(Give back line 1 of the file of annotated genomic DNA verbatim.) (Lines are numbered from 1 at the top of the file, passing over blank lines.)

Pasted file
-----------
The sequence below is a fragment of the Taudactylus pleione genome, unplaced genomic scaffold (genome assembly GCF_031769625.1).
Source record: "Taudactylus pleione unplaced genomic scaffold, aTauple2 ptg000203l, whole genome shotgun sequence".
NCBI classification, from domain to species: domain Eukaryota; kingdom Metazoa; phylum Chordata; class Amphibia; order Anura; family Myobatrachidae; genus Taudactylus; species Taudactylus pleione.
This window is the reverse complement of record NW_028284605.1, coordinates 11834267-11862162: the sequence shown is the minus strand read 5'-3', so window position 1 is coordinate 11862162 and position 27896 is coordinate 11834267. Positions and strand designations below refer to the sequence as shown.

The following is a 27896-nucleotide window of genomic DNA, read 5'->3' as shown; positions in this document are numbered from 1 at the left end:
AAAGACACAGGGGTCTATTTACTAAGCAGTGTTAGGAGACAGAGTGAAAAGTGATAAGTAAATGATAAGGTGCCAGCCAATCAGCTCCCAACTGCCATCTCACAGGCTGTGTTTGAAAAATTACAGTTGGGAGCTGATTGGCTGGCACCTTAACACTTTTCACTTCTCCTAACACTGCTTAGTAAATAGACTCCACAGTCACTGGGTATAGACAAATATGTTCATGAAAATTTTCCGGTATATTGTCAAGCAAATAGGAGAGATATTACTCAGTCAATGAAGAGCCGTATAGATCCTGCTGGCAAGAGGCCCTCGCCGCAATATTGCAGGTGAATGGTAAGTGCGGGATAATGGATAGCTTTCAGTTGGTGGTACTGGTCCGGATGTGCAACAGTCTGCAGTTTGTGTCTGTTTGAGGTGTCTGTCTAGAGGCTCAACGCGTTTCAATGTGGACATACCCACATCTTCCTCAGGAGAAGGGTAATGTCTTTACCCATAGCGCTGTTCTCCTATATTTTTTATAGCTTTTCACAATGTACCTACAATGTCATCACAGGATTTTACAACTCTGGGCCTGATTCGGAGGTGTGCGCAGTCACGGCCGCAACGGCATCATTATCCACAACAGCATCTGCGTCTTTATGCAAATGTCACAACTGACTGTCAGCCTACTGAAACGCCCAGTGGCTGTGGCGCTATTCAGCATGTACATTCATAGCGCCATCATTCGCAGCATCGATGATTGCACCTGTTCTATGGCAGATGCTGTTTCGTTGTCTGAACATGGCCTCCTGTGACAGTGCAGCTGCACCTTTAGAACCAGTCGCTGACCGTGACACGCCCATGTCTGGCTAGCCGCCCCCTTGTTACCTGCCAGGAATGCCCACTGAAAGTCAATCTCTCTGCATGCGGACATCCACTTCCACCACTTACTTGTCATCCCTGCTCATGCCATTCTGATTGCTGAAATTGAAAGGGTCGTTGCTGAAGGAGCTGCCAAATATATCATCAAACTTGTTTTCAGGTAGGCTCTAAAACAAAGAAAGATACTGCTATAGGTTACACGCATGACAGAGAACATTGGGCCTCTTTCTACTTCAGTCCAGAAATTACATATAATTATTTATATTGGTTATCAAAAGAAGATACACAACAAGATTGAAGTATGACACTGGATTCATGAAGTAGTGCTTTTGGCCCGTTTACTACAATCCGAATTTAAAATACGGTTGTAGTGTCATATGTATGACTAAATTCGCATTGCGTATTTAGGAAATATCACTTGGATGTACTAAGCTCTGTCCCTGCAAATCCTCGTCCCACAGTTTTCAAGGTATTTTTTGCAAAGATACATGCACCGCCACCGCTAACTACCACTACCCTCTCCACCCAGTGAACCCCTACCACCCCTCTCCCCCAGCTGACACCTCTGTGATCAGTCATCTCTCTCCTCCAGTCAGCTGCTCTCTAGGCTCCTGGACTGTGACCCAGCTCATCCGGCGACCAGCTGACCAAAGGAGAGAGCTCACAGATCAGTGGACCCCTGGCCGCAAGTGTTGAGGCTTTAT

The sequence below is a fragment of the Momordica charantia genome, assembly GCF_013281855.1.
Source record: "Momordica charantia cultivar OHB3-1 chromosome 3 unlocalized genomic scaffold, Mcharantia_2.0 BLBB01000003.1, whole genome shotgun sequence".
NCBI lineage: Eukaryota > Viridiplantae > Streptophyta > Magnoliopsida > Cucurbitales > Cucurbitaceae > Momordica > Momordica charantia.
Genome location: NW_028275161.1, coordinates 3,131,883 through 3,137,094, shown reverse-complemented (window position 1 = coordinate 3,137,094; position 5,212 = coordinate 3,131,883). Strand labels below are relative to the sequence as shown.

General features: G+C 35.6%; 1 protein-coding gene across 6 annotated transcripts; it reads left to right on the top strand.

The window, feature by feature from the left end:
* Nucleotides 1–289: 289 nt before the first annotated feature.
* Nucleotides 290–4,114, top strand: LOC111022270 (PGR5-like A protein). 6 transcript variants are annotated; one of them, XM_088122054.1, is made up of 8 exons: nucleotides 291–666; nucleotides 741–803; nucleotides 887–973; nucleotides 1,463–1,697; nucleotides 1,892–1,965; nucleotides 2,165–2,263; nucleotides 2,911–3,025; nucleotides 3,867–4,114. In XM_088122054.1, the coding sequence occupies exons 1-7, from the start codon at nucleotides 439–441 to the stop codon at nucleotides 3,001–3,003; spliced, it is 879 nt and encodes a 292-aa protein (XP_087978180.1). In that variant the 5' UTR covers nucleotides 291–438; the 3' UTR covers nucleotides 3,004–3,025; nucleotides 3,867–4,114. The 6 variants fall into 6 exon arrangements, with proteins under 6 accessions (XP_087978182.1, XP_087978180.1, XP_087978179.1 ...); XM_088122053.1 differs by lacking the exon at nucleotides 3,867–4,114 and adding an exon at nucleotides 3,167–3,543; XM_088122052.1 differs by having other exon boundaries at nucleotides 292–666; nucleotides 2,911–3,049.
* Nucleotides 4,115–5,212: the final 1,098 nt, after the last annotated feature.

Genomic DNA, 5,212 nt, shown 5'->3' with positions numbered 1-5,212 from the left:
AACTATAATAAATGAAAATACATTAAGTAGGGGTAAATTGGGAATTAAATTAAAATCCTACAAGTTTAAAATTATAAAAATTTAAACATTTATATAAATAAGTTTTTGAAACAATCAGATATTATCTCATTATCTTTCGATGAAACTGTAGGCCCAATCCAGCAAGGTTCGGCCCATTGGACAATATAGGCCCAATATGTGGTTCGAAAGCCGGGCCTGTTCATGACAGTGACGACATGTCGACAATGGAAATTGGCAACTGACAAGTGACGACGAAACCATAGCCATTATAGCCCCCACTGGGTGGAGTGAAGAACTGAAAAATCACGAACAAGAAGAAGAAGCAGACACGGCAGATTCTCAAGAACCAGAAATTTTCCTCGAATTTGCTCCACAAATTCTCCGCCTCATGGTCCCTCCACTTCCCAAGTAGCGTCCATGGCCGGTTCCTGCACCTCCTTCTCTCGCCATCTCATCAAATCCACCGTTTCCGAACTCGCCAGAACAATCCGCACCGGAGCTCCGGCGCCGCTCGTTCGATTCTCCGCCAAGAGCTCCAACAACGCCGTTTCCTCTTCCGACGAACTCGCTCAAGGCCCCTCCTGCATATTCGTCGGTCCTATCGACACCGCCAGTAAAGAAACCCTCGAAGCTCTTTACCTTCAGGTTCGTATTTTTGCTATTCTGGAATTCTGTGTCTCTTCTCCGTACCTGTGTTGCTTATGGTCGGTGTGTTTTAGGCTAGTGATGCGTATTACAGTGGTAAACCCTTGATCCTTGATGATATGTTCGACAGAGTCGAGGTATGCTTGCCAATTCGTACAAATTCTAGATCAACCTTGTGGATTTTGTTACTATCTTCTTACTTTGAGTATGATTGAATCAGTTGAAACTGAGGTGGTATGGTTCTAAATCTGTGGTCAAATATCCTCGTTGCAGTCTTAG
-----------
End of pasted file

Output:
The sequence below is a fragment of the Taudactylus pleione genome, unplaced genomic scaffold (genome assembly GCF_031769625.1).